Lizzie arrived at our house the week we moved to Cape Town. Our twins had just turned two, Thomas was three, and our furniture, to the best of our knowledge, was still at sea. Lizzie came as our housekeeper, and within minutes of introducing herself she pulled an apron from her purse and got down to scrubbing our empty home.For the past three years, several days a week, Lizzie has left her own house in a nearby township and come to work at ours. She has told me of her childhood in South Africa’s Eastern Cape where she carried her own slate and chair to school each day — on her head. She has tried to explain her culture, Xhosa, and teach me its language. We’ve discussed politics from Zuma to Obama, and compared our styles of cooking cornmeal, or as it’s called here, “mealie meal.”
Mostly though, Lizzie and I have talked about motherhood. Lizzie has four children, now grown adults, but her tiny house is far from empty. Lizzie, now a grandmother, also cares for ten adopted children under the age of sixteen. Our conversations are usually spontaneous, informal. But one morning we sat down with coffee to discuss being a mother in a city as violent as Cape Town.
South Africa’s record on crime is appalling, its reputation infamous. South Africa suffers a murder rate roughly ten times that of the US, and the incidence of rape, including child and baby rape, is among the highest in the world. In a survey of almost 2,000 South African men, one in four confessed to committing rape, and half of those said they had raped more than once. Here in Cape Town, it’s worse.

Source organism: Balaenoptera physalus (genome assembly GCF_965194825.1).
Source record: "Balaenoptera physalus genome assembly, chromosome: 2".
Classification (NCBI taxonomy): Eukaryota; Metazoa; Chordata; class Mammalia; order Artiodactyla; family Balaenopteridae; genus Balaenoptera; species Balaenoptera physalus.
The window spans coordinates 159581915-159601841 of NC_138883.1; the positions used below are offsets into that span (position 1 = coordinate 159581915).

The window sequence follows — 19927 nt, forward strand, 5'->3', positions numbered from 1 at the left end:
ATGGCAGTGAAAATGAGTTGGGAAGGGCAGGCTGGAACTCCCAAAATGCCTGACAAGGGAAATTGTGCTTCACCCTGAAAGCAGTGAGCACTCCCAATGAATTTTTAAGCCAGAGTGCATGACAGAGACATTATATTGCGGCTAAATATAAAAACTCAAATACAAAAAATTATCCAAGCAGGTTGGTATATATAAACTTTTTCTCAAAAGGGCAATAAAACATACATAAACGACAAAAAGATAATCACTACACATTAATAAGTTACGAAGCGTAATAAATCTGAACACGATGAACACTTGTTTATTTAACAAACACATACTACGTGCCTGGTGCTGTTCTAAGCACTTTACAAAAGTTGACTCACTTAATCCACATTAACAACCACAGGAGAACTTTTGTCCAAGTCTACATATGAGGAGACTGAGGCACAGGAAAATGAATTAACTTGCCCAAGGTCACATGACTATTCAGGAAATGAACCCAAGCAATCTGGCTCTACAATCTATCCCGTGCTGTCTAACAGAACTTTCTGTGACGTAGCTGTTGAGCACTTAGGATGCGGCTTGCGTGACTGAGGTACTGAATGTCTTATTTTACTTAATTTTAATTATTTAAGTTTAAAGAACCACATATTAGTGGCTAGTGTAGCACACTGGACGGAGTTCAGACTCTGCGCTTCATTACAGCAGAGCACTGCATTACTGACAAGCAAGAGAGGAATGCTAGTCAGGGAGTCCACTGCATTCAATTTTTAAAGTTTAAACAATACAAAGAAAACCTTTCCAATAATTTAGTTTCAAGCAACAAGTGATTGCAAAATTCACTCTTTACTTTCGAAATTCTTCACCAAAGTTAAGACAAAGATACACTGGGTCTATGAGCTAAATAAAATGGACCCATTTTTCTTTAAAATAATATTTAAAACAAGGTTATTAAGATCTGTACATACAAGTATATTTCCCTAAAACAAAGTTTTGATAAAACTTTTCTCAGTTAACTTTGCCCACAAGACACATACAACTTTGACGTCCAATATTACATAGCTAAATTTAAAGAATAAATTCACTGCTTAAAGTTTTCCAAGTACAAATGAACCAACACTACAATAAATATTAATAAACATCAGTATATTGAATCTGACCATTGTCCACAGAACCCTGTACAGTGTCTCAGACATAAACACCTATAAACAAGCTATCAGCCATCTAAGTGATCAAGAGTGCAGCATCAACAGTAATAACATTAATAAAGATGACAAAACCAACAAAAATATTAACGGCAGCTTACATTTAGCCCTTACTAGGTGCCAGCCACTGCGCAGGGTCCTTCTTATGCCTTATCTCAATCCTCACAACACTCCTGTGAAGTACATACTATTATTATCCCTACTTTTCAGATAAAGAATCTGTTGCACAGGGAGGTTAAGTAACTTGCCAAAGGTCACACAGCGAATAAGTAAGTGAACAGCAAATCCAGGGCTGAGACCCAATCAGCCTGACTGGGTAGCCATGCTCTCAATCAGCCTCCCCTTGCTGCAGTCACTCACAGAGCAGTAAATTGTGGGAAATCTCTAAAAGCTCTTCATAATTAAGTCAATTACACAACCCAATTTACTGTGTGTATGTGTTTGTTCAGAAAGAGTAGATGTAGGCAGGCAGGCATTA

North Americans often ask me, “Is it safe?” But South Africans ask, “Why are you here?” In the past two decades, hundreds of thousands of citizens have fled this country. Mothers tell me they want to leave to seek safety and opportunity for their kids. They believe they’re more likely to find it outside South Africa.
Why am I here? Is it reckless to bring my children to a crime capital that many wish to leave? Is it irresponsible? Is Cape Town safe?
A closer look at the statistics shows that violence, like income and trash collection, is not equally distributed in South Africa. Our suburb, for instance, has a violent crime rate similar to Oakland, California, and our subdivision has much lower rates than that. Far from ideal, perhaps, but also far from South Africa’s national averages. The vast majority of Cape Town’s violent and drug-related crime occurs in just half a dozen communities, the city’s poorest — its townships and informal settlements.